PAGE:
default constructors and implicit super() insertion

Lars T Hansen lth at
Wed Jun 27 10:33:41 PDT 2007

On 6/26/07, Graydon Hoare <graydon at> wrote:
> Peter Hall wrote:
> > This syntax doesn't seem to add anything either. It's equivalent to
> > enforcing that you initialize the properties in the constructor (as
> > opposed to doing it in other functions that could be invoked by the
> > constructor). But you could enforce that same restriction without the
> > new syntax. I don't know much about compilers, but is it really too
> > expensive to check that each non-nullable property has been assigned
> > with a value inside the constructor body?
> The committee's feeling was that definite-assignment analysis -- what
> you're describing -- is too expensive, especially for lightweight
> compilers. It might be that any lightweight compiler is actually going
> to run in standard mode all the time anyways, and we might not make
> standard mode obliged to detect failure-to-initialize-non-nullable until
> ctor execution time, in which case there's no "analysis", just a runtime
> bit. I do not have deep feelings either way, and I'm not sure whether we
> decided to support settings lists before or after our notions of strict
> and standard modes had fully formed.
> Anyone want to chime in? I suspect a couple of the people with opinions
> are presently or shortly on vacation...

I expect you're thinking of me and Chris.

Some of the people on this list know I used to work for Opera, and
Opera cares a great deal about keeping JS viable even for the lower
end of the cell phone market (ie, the largest section of it by far).
There are other kinds of devices too that are similarly powered or
have similar constraints on component price (mass-market electronics
like set-top boxes, in-flight entertainment systems, and the
proverbial refrigerator).  These devices have slow CPUs, tiny caches,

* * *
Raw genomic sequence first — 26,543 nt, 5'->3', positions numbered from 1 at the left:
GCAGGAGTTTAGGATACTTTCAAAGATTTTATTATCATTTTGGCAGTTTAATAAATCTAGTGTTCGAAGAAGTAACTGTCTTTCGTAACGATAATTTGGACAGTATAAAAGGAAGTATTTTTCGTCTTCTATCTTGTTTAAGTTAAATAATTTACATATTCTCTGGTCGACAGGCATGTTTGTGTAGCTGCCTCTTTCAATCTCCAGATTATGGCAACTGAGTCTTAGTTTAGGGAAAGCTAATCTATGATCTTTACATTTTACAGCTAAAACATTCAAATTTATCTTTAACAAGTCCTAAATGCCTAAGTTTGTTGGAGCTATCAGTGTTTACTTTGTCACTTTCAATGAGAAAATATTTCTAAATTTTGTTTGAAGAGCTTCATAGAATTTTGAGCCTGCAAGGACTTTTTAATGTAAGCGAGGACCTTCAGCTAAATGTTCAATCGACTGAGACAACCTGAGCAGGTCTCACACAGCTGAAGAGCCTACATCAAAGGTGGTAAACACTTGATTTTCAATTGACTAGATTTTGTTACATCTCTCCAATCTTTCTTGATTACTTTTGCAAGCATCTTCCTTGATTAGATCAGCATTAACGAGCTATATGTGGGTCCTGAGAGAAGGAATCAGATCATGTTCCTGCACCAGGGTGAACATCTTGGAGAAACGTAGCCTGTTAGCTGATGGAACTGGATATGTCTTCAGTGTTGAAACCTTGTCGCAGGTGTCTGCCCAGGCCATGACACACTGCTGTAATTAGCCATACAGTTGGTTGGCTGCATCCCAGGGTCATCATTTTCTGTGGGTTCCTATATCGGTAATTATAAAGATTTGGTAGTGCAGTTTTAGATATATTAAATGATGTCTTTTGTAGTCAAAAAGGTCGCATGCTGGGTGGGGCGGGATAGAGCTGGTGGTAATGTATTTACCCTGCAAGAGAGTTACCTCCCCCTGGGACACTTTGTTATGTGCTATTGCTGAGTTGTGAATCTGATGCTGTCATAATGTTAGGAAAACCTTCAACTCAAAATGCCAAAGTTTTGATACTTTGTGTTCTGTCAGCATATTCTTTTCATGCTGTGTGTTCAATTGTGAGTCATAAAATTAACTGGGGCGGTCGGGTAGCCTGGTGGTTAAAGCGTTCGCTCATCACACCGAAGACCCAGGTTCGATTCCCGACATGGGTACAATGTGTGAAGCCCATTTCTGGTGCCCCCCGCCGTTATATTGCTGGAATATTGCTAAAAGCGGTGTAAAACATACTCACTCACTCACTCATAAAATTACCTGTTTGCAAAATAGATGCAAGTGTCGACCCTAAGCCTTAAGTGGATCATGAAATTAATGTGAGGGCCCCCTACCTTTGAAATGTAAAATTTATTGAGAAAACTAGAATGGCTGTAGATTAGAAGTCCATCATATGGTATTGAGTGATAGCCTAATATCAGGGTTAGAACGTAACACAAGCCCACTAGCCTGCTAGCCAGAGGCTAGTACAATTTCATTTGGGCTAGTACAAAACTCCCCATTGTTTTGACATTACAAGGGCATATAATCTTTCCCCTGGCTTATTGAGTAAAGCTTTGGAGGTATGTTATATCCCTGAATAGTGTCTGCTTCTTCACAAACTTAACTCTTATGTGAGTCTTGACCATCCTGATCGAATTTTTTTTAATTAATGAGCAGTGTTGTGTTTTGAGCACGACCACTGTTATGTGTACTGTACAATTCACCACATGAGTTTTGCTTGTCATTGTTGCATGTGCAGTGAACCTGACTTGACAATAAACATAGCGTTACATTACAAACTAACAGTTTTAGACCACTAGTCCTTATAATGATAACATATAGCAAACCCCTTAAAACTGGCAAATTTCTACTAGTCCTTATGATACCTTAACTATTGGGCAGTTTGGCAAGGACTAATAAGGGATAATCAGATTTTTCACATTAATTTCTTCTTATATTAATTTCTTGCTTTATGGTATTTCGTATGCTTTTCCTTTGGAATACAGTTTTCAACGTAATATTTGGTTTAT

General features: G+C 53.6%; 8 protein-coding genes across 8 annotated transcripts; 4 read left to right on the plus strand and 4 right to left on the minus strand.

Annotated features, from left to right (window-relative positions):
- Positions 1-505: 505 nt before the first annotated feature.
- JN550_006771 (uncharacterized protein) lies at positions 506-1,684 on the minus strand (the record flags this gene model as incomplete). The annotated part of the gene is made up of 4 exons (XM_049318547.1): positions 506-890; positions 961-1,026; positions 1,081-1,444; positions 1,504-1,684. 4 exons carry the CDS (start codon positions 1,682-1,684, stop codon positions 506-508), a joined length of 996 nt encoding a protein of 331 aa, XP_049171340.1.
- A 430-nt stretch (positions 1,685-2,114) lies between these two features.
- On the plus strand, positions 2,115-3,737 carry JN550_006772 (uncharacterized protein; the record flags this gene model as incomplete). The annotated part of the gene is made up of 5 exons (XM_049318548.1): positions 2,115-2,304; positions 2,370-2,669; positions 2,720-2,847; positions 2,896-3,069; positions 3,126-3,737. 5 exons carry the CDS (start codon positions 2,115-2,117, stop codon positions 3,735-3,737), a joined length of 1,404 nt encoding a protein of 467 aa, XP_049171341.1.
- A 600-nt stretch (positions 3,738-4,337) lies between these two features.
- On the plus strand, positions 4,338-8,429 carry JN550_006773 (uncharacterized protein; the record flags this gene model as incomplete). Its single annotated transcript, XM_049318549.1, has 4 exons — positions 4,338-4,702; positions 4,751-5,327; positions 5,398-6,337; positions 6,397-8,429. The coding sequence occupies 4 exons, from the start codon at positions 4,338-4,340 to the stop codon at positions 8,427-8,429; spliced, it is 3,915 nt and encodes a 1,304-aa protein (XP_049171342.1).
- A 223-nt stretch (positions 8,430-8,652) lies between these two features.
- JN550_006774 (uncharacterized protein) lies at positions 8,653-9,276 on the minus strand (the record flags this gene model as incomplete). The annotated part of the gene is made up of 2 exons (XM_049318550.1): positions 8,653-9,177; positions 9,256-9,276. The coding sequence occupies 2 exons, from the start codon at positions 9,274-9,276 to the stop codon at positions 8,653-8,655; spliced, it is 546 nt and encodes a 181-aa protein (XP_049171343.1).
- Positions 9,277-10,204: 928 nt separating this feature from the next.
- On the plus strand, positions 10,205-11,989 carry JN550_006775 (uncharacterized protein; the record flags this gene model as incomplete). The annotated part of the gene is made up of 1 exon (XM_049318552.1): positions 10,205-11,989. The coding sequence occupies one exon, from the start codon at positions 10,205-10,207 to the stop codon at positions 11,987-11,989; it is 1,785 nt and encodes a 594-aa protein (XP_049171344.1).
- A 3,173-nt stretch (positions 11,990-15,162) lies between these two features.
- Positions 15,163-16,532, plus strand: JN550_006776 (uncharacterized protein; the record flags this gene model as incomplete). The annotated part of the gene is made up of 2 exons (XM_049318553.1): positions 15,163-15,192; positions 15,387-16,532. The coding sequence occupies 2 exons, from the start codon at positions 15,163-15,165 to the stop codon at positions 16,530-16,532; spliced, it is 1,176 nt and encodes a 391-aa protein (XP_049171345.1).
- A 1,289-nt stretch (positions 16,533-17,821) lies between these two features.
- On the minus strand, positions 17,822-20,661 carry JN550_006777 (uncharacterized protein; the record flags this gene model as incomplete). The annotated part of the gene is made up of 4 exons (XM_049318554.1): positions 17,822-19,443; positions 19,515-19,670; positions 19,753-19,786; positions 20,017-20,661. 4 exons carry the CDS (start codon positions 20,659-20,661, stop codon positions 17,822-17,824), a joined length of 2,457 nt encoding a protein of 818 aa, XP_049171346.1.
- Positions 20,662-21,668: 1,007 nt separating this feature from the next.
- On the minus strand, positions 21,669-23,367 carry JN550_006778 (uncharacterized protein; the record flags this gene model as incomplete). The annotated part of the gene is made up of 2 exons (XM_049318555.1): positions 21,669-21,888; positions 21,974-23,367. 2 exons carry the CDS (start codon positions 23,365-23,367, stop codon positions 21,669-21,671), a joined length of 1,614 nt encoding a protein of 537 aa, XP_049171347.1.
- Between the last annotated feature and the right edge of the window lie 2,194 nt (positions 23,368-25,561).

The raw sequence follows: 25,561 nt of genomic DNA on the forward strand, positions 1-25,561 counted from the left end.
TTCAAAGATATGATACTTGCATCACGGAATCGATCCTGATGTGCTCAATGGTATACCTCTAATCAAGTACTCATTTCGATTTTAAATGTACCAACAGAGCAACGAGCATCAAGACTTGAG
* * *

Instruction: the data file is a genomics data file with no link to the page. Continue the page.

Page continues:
small and slow memories, and slow busses; we can argue about whether
they're really equipped to run a full web browser but Opera's
contention is that there is no reason that web technologies should not
accomodate them.  (The lower end of the market is getting better at a
slow pace, too, so don't expect this problem to go away.)  Anyhow, the
consequence is that you want to make web content easy to process, for
both performance reasons and reasons of code size.  For JS, this means
having a straightforward compiler that performs the minimum amount of
analysis, incroporating quick-and-dirty code generation, and so on.
(Strict mode may be beyond such an implementation.)  Definite
assignment analysis is probably only slightly superlinear (I'm not
co-located with my compiler books, but I seem to remember that
definite assignment analysis requires the computation of dominators
and dominator computation is O(n log n) in the size of the flow
graph), but it's another pass added to the compiler.  Some compilers
do on-the-fly code generation and only have one pass anyway and no
notion of "flow graph" to speak of... so the cost *might* be
significant.   If we can find a compromise between usability and
processability then so much the better.

A few more points:

I think Brendan has an important point in that non-nullable
initializers will be clearly visible.  Non-nullability is both strange
and hard to use, and making it syntactically special is not obviously

Speaking as someone who's written a lot of ES4 code so far (and a lot
of C++ before that), the settings are very useful because they allow
the constructor arguments to be named with the same names as the
instance properties for which they provide initial values,

  class C {
    function C(x, y) : x=x, y=y {}
    var x, y;

because of how the scoping is done in settings; for a lot of simple
cases the idiom is powerful and clear (clear enough that adding more
syntax for those simple cases probably does not pay off).

Loading time is important to most web browsers on most platforms;
arguably loading time is dominated by network latency and transfer
time, but let's not make content processing times any higher than
necessary.  I'm worried about several aspects of the language in this
regard already.

Finally, ES programmers get a lot of value from ES canonically being
expressed as source-level text, unlike Java or C#, say.  But it is not
entirely unreasonable for them to pay a little bit in return for that
value, in terms of giving up some conveniences enjoyed by users of
ahead-of-time compiled languages.  ES is growing up and becoming more
complicated, but we're trying to keep the language scripting-like
because this has advantages in itself.

All that said, ES4 is challenging to lightweight implementations, and
it is -- I think -- actually an open question whether a one-pass
non-tree-building reasonably efficient implementation of the language
is possible.  I think it is, but I'm not yet sure it is.  If it turns
out the answer is no, we need to decide whether to remove some
features from ES4 or just abandon that requirement, at which point it
becomes more interesting to consider static properties that require
analysis like definite assignment.

--lars, pretending to be on vacation

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